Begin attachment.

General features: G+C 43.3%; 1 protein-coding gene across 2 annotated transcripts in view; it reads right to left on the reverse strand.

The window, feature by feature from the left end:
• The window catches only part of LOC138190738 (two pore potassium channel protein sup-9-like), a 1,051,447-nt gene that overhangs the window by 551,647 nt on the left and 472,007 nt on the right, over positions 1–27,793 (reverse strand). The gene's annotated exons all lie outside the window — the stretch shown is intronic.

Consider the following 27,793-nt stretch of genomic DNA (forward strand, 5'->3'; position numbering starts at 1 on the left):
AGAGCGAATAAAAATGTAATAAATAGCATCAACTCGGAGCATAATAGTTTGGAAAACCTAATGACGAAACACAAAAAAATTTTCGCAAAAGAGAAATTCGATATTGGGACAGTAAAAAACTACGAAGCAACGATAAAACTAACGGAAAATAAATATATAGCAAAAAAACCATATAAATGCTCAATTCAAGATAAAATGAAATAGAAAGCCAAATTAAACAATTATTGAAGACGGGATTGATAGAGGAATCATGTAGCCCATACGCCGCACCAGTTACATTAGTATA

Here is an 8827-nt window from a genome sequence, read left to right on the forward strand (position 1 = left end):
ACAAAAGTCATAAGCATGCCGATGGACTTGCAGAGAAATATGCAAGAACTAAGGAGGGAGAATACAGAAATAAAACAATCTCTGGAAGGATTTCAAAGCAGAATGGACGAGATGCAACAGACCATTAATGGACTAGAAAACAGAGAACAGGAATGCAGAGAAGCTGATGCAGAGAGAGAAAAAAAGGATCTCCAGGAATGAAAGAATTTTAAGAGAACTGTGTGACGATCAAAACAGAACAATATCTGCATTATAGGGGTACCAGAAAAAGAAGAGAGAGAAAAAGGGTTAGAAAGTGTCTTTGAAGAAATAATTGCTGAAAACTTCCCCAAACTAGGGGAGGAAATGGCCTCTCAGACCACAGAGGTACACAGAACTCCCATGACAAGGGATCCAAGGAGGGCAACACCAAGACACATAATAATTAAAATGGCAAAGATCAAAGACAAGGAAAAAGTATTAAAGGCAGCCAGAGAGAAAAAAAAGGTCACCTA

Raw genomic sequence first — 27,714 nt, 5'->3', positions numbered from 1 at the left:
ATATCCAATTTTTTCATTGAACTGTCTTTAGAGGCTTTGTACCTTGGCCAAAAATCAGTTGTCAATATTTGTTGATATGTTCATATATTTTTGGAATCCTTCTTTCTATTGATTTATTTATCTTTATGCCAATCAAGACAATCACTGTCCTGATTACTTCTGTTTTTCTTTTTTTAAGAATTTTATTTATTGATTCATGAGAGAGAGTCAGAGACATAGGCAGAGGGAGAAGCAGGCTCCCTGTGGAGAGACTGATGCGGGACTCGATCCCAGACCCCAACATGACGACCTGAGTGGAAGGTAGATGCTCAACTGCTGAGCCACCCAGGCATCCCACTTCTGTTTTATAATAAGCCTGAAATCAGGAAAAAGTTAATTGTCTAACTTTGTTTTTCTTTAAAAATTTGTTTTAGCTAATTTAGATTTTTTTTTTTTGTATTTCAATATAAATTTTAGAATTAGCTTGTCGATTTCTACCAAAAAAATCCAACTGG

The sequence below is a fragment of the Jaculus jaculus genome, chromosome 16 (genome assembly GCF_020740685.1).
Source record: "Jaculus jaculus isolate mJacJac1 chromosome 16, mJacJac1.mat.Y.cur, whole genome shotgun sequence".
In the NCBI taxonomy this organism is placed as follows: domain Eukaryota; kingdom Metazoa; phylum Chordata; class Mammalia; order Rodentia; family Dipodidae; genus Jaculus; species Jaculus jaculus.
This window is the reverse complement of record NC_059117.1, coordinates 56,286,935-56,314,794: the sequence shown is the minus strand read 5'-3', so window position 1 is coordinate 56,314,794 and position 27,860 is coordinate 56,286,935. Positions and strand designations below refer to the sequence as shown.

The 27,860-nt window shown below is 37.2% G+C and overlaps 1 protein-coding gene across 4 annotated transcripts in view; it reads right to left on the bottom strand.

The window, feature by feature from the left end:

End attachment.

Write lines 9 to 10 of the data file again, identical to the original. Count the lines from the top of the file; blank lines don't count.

ATATCCAATTTTTTCATTGAACTGTCTTTAGAGGCTTTGTACCTTGGCCAAAAATCAGTTGTCAATATTTGTTGATATGTTCATATATTTTTGGAATCCTTCTTTCTATTGATTTATTTATCTTTATGCCAATCAAGACAATCACTGTCCTGATTACTTCTGTTTTTCTTTTTTTAAGAATTTTATTTATTGATTCATGAGAGAGAGTCAGAGACATAGGCAGAGGGAGAAGCAGGCTCCCTGTGGAGAGACTGATGCGGGACTCGATCCCAGACCCCAACATGACGACCTGAGTGGAAGGTAGATGCTCAACTGCTGAGCCACCCAGGCATCCCACTTCTGTTTTATAATAAGCCTGAAATCAGGAAAAAGTTAATTGTCTAACTTTGTTTTTCTTTAAAAATTTGTTTTAGCTAATTTAGATTTTTTTTTTTTGTATTTCAATATAAATTTTAGAATTAGCTTGTCGATTTCTACCAAAAAAATCCAACTGG

The sequence below is a fragment of the Jaculus jaculus genome, chromosome 16 (genome assembly GCF_020740685.1).